Referring now to FIG. 4 there is shown the electronic circuitry for controlling the pump comprising an inductive loop antenna 60 which receives electrical signals from external control apparatus. This is connected to a receiver and transmitter 62, 64 which in turn provide and receive signals from a central control logic 66. A lithium battery 26 is coupled via a battery checking circuit 68 to control logic 66. Electronics circuits 70 are provided, coupled to sensors which are situated within the pump to monitor conditions, such as battery charge, critical operating voltages, internal humidity, pump/valve monitoring, quantity of drug in reservoir and rate of dispensation, clock settings and stored operating system. In addition sensors may be situated at parts of the human body to determine from biological conditions whether a drug should be administered. The control logic is also coupled to an oscillatory driver 72 which includes an inverter circuit and which provides alternating current to the pump for causing a pumping action of the pump. It may thus be seen that the pump can be controlled in any suitable manner to provide a regular or intermittent flow or drug to a person having this dispenser device implant-therewithin, the pump being controlled either internally by sensor devices mounted within the patient or externally by means of signals transmitted electromagnetically from an external control device.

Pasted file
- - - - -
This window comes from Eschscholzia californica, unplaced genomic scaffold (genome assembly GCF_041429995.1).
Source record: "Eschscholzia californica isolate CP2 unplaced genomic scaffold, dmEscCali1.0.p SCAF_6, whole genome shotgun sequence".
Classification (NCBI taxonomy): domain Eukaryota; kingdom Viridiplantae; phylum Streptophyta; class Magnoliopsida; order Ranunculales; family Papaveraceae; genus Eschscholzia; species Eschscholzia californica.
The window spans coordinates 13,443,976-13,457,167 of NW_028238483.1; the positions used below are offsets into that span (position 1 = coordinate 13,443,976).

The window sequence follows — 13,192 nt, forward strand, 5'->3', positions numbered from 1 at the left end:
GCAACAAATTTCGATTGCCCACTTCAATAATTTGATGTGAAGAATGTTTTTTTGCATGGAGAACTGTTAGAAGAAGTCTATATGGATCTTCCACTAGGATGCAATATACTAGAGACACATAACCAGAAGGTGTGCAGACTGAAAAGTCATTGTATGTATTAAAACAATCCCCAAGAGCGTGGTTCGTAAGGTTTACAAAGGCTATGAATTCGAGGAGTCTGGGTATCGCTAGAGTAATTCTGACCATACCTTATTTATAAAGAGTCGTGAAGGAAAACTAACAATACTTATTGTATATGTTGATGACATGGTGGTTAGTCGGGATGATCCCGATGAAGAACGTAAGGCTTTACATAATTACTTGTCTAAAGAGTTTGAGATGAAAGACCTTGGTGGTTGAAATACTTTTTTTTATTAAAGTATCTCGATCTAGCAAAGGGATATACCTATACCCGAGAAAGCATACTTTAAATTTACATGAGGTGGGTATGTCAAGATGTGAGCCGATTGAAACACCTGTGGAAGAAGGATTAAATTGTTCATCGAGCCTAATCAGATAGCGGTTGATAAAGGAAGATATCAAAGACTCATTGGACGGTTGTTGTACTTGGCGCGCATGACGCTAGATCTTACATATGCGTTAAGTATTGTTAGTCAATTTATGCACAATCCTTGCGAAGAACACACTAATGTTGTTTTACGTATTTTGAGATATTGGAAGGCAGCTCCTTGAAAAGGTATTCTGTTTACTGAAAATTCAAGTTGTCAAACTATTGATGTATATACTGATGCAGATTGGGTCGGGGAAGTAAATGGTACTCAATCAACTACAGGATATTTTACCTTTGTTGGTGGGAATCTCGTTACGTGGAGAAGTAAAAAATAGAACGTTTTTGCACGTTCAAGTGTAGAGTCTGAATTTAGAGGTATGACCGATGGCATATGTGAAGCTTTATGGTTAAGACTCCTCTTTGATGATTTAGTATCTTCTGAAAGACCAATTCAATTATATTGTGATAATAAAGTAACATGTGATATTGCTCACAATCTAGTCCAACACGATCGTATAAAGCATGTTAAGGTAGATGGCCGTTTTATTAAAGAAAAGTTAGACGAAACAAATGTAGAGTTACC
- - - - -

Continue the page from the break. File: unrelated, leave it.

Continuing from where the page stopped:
The pump as described delivers very small quantities of fluid, as shown about 0.1 micro liters per pump sample. The advantages of the pump as described are its very small size and its cheapness as compared with peristaltic pumps or solenoid pumps and pump is therefore very suitable for applications where accurate quantities of liquid must be pumped in small amounts and where a pump of small size is required.